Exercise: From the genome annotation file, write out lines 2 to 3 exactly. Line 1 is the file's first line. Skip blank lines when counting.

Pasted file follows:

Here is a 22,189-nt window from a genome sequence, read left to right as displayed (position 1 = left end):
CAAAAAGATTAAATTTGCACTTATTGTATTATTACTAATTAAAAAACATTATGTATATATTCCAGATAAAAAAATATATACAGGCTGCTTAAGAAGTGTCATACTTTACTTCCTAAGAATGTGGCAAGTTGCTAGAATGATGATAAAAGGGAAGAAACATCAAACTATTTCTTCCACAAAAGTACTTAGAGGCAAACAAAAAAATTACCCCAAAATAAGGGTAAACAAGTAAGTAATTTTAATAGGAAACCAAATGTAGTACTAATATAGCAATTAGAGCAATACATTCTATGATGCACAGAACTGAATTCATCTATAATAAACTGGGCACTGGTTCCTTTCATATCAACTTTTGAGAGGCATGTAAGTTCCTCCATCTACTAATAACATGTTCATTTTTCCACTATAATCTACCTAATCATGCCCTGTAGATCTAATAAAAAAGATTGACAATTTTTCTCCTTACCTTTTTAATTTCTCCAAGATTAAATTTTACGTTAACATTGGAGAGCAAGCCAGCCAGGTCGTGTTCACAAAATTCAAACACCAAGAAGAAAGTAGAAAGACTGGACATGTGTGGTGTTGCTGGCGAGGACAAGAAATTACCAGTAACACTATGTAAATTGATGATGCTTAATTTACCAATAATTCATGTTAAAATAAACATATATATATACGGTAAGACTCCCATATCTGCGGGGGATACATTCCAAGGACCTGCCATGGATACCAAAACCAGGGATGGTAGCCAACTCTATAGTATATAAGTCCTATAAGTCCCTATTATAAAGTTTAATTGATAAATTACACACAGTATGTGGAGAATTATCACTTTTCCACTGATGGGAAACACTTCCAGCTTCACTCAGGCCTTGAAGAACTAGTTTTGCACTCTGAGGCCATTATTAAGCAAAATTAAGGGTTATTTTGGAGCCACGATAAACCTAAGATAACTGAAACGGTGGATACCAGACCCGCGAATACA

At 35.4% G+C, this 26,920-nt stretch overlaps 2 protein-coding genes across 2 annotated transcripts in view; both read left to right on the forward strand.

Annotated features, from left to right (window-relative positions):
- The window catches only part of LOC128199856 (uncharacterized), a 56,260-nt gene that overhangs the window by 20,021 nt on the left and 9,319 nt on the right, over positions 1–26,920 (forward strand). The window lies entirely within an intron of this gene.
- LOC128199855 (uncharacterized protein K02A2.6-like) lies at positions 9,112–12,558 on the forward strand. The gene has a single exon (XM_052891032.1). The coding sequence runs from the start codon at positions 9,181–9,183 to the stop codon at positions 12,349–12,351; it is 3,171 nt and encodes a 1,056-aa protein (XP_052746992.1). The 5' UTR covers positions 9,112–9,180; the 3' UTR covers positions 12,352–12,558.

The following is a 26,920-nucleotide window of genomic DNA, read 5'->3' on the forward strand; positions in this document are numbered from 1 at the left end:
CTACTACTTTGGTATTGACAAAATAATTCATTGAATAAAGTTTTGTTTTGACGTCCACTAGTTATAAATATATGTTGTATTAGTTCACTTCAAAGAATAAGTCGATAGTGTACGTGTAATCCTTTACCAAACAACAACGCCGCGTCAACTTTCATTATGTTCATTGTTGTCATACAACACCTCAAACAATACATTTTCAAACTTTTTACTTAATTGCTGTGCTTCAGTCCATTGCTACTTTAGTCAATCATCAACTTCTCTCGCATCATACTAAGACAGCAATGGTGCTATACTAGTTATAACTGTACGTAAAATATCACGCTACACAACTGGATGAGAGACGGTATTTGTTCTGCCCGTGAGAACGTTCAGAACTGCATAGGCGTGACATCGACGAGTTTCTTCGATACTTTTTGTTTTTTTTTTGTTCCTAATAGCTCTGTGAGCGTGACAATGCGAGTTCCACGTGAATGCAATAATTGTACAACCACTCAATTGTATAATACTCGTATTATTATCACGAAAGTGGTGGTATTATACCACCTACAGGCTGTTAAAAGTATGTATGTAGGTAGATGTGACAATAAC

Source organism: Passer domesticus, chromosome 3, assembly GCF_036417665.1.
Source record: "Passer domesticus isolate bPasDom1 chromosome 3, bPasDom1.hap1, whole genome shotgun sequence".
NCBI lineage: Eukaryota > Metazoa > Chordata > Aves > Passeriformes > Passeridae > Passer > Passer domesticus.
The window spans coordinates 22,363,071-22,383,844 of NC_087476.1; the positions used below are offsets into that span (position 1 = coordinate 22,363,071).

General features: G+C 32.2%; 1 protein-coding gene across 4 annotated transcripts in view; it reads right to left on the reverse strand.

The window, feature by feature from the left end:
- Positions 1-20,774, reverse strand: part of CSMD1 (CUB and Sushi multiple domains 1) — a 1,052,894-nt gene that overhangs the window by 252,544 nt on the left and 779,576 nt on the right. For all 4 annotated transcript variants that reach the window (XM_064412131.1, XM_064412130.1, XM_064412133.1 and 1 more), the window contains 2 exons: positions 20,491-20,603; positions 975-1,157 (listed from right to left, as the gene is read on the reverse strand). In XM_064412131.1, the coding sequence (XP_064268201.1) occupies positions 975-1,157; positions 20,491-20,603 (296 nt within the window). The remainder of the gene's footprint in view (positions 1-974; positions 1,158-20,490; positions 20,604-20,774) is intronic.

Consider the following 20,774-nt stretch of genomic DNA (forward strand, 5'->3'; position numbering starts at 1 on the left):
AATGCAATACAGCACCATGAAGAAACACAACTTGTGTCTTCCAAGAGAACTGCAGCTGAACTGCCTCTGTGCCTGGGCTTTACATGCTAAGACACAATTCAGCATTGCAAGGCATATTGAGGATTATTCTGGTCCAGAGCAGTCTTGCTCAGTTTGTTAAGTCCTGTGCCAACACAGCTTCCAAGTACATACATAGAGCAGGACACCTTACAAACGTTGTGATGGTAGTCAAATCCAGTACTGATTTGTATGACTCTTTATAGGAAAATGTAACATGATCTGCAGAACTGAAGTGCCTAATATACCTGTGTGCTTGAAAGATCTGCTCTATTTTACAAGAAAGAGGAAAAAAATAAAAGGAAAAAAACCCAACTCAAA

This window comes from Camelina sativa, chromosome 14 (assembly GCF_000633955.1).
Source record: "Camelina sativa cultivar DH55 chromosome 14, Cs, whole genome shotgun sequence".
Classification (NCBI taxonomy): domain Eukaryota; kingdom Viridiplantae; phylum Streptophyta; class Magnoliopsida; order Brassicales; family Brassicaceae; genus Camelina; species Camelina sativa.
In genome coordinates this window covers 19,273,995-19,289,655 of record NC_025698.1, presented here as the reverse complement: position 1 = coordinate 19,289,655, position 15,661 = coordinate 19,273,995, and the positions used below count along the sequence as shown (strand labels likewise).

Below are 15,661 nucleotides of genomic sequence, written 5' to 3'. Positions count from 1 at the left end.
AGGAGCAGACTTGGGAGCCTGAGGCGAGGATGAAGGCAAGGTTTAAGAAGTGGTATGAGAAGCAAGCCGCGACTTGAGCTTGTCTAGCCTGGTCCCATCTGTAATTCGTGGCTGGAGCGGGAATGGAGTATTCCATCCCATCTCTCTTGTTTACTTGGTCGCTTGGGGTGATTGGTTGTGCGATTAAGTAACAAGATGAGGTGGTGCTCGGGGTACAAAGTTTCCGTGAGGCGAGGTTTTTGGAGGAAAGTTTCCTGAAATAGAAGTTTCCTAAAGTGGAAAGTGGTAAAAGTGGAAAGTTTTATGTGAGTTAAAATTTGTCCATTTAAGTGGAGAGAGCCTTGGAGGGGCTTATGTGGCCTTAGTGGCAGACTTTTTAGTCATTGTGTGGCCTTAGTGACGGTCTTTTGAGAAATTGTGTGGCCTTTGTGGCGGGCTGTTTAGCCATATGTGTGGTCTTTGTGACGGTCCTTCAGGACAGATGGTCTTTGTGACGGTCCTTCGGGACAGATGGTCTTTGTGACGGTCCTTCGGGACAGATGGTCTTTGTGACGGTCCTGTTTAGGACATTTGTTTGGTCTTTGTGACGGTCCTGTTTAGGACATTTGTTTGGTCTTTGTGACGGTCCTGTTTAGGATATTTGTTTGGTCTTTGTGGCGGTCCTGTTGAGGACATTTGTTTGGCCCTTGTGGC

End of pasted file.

CAAAAAGATTAAATTTGCACTTATTGTATTATTACTAATTAAAAAACATTATGTATATATTCCAGATAAAAAAATATATACAGGCTGCTTAAGAAGTGTCATACTTTACTTCCTAAGAATGTGGCAAGTTGCTAGAATGATGATAAAAGGGAAGAAACATCAAACTATTTCTTCCACAAAAGTACTTAGAGGCAAACAAAAAAATTACCCCAAAATAAGGGTAAACAAGTAAGTAATTTTAATAGGAAACCAAATGTAGTACTAATATAGCAATTAGAGCAATACATTCTATGATGCACAGAACTGAATTCATCTATAATAAACTGGGCACTGGTTCCTTTCATATCAACTTTTGAGAGGCATGTAAGTTCCTCCATCTACTAATAACATGTTCATTTTTCCACTATAATCTACCTAATCATGCCCTGTAGATCTAATAAAAAAGATTGACAATTTTTCTCCTTACCTTTTTAATTTCTCCAAGATTAAATTTTACGTTAACATTGGAGAGCAAGCCAGCCAGGTCGTGTTCACAAAATTCAAACACCAAGAAGAAAGTAGAAAGACTGGACATGTGTGGTGTTGCTGGCGAGGACAAGAAATTACCAGTAACACTATGTAAATTGATGATGCTTAATTTACCAATAATTCATGTTAAAATAAACATATATATATACGGTAAGACTCCCATATCTGCGGGGGATACATTCCAAGGACCTGCCATGGATACCAAAACCAGGGATGGTAGCCAACTCTATAGTATATAAGTCCTATAAGTCCCTATTATAAAGTTTAATTGATAAATTACACACAGTATGTGGAGAATTATCACTTTTCCACTGATGGGAAACACTTCCAGCTTCACTCAGGCCTTGAAGAACTAGTTTTGCACTCTGAGGCCATTATTAAGCAAAATTAAGGGTTATTTTGGAGCCACGATAAACCTAAGATAACTGAAACGGTGGATACCAGACCCGCGAATACA

At 35.4% G+C, this 26,920-nt stretch overlaps 2 protein-coding genes across 2 annotated transcripts in view; both read left to right on the forward strand.